Woman Richardson, Susan (Sue) (1946 - )
- 21 October 1946
Melbourne, Victoria, Australia
Written by Sharon M. Harrison, The University of Melbourne
Sue Richardson is a leading economist who has contributed to research in the fields of the labour market, the ageing workforce, immigration, income distribution and the economic resources devoted to children. She has also contributed to the development of socially inclusive public policy.
Susan (Sue) Richardson was born on 21 October 1946 in Melbourne. Her father, Eric Bertram Richardson, was a graduate in mechanical and chemical engineering who ran a family business making industrial gears. Her mother Myres Ley Richardson (née Cuming) was a full-time mother and wife. Richardson is an identical twin. Her twin sister, Dr Joanne Wainer, a social scientist and Senior Lecturer at Monash University School of Rural Health, is famous for her lifelong campaign to enable women to have safe abortions and a leader in the campaign in Victoria that eventually succeed in having abortion removed from the Crimes Act). Richardson's two older sisters are Peta Newing and Jan Richardson. All three of her siblings also hold PhDs, all completing their PhDs later in life and, by various routes, became university academics.
Richardson was educated in Melbourne, attending Preshil in Kew for her primary school education and the all girls non-denominational St Catherine's School in Toorak for most of her secondary schooling. She undertook undergraduate studies at the University of Melbourne where she was also Treasurer then Vice-President of the Students Representative Council and a blue in hockey. After graduating with a Bcom (Hons) in economics she took up her first academic position as a Tutor in economics at the newly established La Trobe University, where she later enrolled in a PhD. Awarded her PhD in 1976 for her thesis An economic model of government choice and its application to problems of federalism, Richardson was the institution's first PhD graduate.
After completing her doctoral studies, Richardson moved to Adelaide to take up a Lectureship in Economics at the University of Adelaide. She was promoted to Reader in Economics (1991-2000) and served as a Member of the Council and its Finance Committee (1997-2001) and Convenor of the Academic Board (1994-1997) at the University. Richardson was Professor of Labour Economics and Director National Institute of Labour Studies, Flinders University, from 2000 to 2008 and has been Principal Research Fellow, National Institute of Labour Studies, Flinders University, since 2008. In 2012 she was named Matthew Flinders Distinguished Professor at Flinders University.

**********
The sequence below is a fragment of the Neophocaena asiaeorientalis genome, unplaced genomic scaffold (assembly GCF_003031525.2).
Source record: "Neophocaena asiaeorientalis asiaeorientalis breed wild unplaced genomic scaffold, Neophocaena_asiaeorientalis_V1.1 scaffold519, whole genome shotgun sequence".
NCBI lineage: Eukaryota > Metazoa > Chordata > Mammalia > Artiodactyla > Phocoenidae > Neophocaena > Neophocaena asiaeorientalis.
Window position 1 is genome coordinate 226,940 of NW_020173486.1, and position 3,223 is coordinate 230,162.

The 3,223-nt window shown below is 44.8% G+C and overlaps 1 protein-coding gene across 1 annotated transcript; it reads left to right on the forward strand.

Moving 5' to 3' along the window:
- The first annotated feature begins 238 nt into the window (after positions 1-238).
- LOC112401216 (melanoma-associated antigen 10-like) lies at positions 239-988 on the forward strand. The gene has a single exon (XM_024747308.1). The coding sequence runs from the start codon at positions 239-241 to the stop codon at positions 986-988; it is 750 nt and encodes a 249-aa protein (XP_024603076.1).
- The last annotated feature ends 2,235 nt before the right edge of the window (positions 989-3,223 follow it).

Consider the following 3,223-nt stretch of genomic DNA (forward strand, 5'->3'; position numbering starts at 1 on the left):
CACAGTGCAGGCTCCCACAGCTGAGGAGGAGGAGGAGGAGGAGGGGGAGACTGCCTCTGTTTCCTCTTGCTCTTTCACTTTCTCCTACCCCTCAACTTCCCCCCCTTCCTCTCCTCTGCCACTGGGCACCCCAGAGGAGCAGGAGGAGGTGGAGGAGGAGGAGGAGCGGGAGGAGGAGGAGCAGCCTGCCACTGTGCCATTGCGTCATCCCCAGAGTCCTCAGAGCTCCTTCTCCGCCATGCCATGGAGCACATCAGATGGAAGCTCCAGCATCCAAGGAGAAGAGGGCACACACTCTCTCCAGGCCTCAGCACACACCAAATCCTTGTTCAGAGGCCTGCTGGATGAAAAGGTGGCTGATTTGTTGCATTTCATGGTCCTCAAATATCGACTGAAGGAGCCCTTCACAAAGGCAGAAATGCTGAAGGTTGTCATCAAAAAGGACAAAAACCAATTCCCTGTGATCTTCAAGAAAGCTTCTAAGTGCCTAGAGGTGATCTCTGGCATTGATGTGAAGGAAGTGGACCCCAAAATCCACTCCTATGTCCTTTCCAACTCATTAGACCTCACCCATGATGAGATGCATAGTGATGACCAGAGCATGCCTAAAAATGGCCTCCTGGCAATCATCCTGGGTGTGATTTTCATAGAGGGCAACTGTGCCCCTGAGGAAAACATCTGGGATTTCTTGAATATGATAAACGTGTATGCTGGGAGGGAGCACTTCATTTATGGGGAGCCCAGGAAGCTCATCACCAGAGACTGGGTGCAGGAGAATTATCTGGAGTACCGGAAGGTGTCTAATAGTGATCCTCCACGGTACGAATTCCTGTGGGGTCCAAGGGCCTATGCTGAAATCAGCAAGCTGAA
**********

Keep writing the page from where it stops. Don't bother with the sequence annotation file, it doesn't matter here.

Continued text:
Richardson has made a significant contribution to public policy through her work in public service roles and committee and board memberships: Member, National Sustainability Council (2012-); Member Independent Expert Group Climate Futures Report Department Climate Change and Energy Efficiency Australia Government (2012-); Member Advisory Board Australian Centre for Child Protection University of South Australia Government (2010-); part-time specialist Member of the Minimum Wage Panel, Fair Work Commission (formerly Fair Work Australia) (2010-2013), and its successor, the Expert Panel of the FWC (2013-); Commissioner, Essential Services Commissioner South Australia (2004-2009); Director, Don Dunstan Foundation (2000-2003); Industry Commissioner (half-time) (1994-1997); Member Ministerial Inquiry into Skills for the Future (South Australia), Board Directors The Pipeline Authority (1985-1995), Enterprise Investments Ltd (1984-1995). Richardson led a Thematic Foresighting Cluster that advised the Prime Minister's Science, Engineering and Innovation Council on knowledge and skills.
Richardson was elected a Fellow of the Academy of Social Sciences in Australia in 1994 and from 2003 to 2006 served as its president. In 2011 she was appointed a member of the Order of Australia in 2011 for service to the social sciences, particularly in the field of labour market economics as an academic and researcher, and through contributions to the development of socially inclusive public policy.
Richardson is the author of Children of the lucky country? How Australia has turned its back on children and why children matter, with Fiona Stanley and Margot Prior (2005) and Living Decently: Material Well-being in Australia, with Peter Travers (1993). She is the editor of No Time to Lose: The Wellbeing of Australia's Children (2005) and Reshaping the Labour Market: Regulation, Efficiency and Equality in Australia (1999). She is also the author of numerous articles and book chapters.
Her partner since 1994 is Keith Jackson Hancock. She has one son.
- Who's Who in Australia, Crown Content, Melbourne, Victoria, 1927 - 2013. Details
- 'Prof Sue Richardson', in Flinders University, Flinders University, 02 February 2012, http://www.flinders.edu.au/people/sue.richardson. Details
- 'Professor Sue Richardson AM', in Academy of the Social Sciences in Australia, Academy of the Social Sciences in Australia, c.2013, http://www.assa.edu.au/fellowship/fellow/276. Details